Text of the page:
Partners
HOME    BLOGS    BLOGGERS    MESSAGES    VIDEO    AUDIO    REPORTS    RESEARCH    WEBINARS

New York Parks Present Funding Conundrum

Mary Jander, Managing Editor, Future Cities
Thursday, February 20, 2014 07:00 EST

14
Newest First    Oldest First    Threaded View
Page 1 / 2   >   >>
CitySolver
CitySolver  
2/26/2014 8:55:22 AM
User Rank Blogger
percentage
I agree Mary, when you look at the acreage of the highline it is 6 acres compared to hundereds of acres for Central and Prospect Park. On a purely Biodiversity front, its obvious we must make more of our traditional parks and keep them green. Though as you say the Highline is a vital link to these bigger spaces. What I personally dont like is landscape architects dressing up green spaces with concrete planters and architectural (but ecologically useless) planting. Our cities should demand more than just minimalist planting schemes in favour of large swaths of natural space that is beautiful as it is. There is a place for Architectural style planting but my point is that we must never lose sight of the intrinsic value of overgrown woodland, or untamed heath plants etc. Its a balance I agree. But we must protect and even improve the assets that were given to our cities for the people and for nature.

Mary Jander
Mary Jander  
2/25/2014 2:01:52 PM
User Rank Staff
Re: park space percentage
Certainly, there needs to be effort to balance support of green space in a city, whether that's a HighLine style park or a bigger, more traditionally laid out space. How that balance is best achieved is a question, though.

Mary Jander
Mary Jander  
2/25/2014 1:59:29 PM
User Rank Staff
Re: Is there a pattern here?
Good question, @PeterJ, and one I don't immediately know the answer to. I do know that corporations, like individuals, can donate to any public park in the city without going through a conservancy. Are they doing so in any substantial way? I am not sure, but it's worth examining.

CitySolver
CitySolver  
2/25/2014 12:39:22 PM
User Rank Blogger
park space percentage
Just a side point ot an interesting article- The size of parks like Prospect Park and Central Park are far bigger than places like the highline (elegant as it is). So its important to invest in the bread and butter of green infrastructure (the traditional parks) as it is to invest in green corridors. I am passionate about green corridors but what this article highlights to me is this:- What is the value in green corridors if the green hubs they lead to are under funded and poorly maintained. In my own city of Liverpool this is an issue. see my article- http://www.ubmfuturecities.com/author.asp?section_id=374&doc_id=523971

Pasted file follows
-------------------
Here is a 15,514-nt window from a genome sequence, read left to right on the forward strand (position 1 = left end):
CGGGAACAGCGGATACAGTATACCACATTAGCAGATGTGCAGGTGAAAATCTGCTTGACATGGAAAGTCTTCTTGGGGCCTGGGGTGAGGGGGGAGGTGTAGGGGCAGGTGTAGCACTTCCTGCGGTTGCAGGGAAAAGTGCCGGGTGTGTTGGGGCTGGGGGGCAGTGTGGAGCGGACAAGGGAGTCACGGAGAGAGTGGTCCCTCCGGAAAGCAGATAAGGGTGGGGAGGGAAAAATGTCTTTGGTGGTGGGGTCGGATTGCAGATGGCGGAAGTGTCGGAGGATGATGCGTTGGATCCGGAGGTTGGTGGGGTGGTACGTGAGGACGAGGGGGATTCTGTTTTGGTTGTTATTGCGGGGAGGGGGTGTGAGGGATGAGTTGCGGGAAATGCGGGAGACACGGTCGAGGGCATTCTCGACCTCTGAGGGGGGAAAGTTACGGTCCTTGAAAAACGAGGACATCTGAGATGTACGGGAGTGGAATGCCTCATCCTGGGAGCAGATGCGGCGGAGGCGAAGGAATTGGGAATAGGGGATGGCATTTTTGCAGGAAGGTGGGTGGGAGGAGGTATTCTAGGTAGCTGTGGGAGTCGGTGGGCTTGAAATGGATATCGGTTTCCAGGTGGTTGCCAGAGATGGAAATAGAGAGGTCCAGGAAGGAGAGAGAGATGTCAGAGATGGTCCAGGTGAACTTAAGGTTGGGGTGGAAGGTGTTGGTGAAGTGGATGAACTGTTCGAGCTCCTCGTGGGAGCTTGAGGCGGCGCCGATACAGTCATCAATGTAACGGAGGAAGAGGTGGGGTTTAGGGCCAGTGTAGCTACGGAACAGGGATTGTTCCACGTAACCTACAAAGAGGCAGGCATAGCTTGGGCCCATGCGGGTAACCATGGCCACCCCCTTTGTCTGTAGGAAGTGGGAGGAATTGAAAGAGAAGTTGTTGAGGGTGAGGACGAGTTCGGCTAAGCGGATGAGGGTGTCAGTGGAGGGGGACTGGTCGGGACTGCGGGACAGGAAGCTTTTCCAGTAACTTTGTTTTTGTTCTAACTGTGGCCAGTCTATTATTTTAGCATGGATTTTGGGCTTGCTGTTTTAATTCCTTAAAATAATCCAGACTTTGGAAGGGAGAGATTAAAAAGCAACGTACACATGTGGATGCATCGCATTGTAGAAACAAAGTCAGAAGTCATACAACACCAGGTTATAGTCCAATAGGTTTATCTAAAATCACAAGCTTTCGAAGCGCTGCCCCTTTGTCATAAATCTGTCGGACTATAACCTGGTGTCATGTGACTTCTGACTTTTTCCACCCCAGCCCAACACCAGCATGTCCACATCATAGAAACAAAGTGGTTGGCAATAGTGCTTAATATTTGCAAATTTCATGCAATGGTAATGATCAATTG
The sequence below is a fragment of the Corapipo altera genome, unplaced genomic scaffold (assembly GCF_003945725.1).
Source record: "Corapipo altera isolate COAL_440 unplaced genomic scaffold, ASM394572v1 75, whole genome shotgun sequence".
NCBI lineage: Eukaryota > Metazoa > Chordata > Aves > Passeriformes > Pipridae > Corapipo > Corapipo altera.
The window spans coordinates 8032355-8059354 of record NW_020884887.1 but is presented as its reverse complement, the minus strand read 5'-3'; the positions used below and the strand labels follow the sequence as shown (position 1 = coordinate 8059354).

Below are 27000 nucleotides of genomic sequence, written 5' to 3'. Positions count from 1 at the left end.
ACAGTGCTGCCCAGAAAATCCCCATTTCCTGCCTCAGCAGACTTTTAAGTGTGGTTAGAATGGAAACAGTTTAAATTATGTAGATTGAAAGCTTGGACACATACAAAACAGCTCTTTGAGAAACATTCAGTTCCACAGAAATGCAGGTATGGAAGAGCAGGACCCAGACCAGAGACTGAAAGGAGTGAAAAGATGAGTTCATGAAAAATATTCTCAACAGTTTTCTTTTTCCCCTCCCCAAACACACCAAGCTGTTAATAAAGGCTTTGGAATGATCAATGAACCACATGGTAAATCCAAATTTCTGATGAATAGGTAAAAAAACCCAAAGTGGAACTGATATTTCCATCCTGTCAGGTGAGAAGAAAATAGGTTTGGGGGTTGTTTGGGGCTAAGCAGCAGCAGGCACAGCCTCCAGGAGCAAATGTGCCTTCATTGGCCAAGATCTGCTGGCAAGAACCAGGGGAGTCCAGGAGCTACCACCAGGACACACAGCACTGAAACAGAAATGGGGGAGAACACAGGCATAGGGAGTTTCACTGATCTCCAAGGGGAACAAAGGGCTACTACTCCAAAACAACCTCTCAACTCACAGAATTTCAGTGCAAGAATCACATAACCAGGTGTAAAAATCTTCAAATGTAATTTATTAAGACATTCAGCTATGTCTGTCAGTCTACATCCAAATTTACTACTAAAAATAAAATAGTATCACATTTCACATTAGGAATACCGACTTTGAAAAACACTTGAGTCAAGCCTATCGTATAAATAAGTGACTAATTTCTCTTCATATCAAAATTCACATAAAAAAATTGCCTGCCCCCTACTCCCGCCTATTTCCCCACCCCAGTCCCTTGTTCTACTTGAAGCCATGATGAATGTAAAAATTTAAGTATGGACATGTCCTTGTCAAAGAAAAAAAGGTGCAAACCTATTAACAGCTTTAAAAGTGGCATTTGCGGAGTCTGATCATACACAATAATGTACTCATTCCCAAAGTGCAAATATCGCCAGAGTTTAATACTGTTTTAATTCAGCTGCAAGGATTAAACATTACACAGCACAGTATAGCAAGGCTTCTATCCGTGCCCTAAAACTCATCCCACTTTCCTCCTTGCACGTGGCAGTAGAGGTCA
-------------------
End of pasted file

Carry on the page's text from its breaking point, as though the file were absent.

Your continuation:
PeterJ
PeterJ  
2/25/2014 10:14:53 AM
User Rank Urban Legend
Re: Is there a pattern here?
Terry, your point is especially on target given the NYC tax rate and lack of investment and preservation of parks/open space as a public trust. These areas belong to residents for all to enjoy - and for equity in distribution.

PeterJ
PeterJ  
2/25/2014 10:10:01 AM
User Rank Urban Legend
Re: It's not that complicated
Yes, we see that in Providence, RI as well, in the beautiful Roger Williams Park & Zoo. It does, however, receive direct city support for many programs and services - but there is financing through revenue generated from the zoo. When groups use the park, they must also pay certain fees for maintenance, security, etc.

PeterJ
PeterJ  
2/25/2014 10:05:59 AM
User Rank Urban Legend
Re: Is there a pattern here?
Mary, I'm wondering about the level of corporate committment to parks throughout the city. Does this funnel through the private financing/conservancy arms, too? This is not to say that there should be a reliance on this kind of support alone, but it is probably part of the equation.

Mary Jander
Mary Jander  
2/24/2014 9:49:49 AM
User Rank Staff
Re: It's not that complicated
Good point, Terry. I wonder whether part of the problem isn't that NYC has so many wealthy benefactors ready to pony up big bucks for pet parks that it makes us forget the paltry public funding for the smaller ones.

Mary Jander
Mary Jander  
2/24/2014 9:47:45 AM
User Rank Staff
Re: Is there a pattern here?
@Terry: Something to think about. It seems we may have gotten pretty forgetful, blase, complacent, or whatever. We no longer notice this. Reliance on private funding may have started as a trend, but apparently it's become the norm in NYC.

Terry Sweeney
Terry Sweeney  
2/22/2014 12:06:37 AM
User Rank Blogger
It's not that complicated
I'm pretty shocked that you all seem to be giving the city a pass on this; the municipal government has essentially punted on this to whoever might pony up (Benefactor X, Billionaire Y, Conservancy Z)? It's puzzling to me that there isn't more outrage, given the justifiable pride NYers take in Central Park, the Highline, Prospect Park, to name just a few.

Page 1 / 2   >   >>
today's cartoon
 | 
contest
Write a Caption, Win a Starbucks Card! Click here
Wait till you see the one they put next to the tracks…
Cartoon Archive
research
Smart City Money Makers
companies and solutions that are most prominent, and destined to be most profitable, in the smart city revolution.
How to Make Your City Smarter
Cities all over the world need to become smarter and more sustainable. But where to start? Download this guide to learn the first, proven steps toward making your city smarter.
all research
quick poll
Join the discussion
All polls
twitter feed
Future Cities Twitter Feed
follow us on facebook
Site Moderators
Future Cities is looking for engaged readers to moderate the message boards on this site. Engage in high-IQ conversations; earn kudos and perks. Interested? E-mail:
moderators@ubmfuturecities.com
directory
Designed to provide the people with access to green building products all year round
connect to us
Terms of Service
Privacy Policy
Copyright © 2014 UBM,
All rights reserved.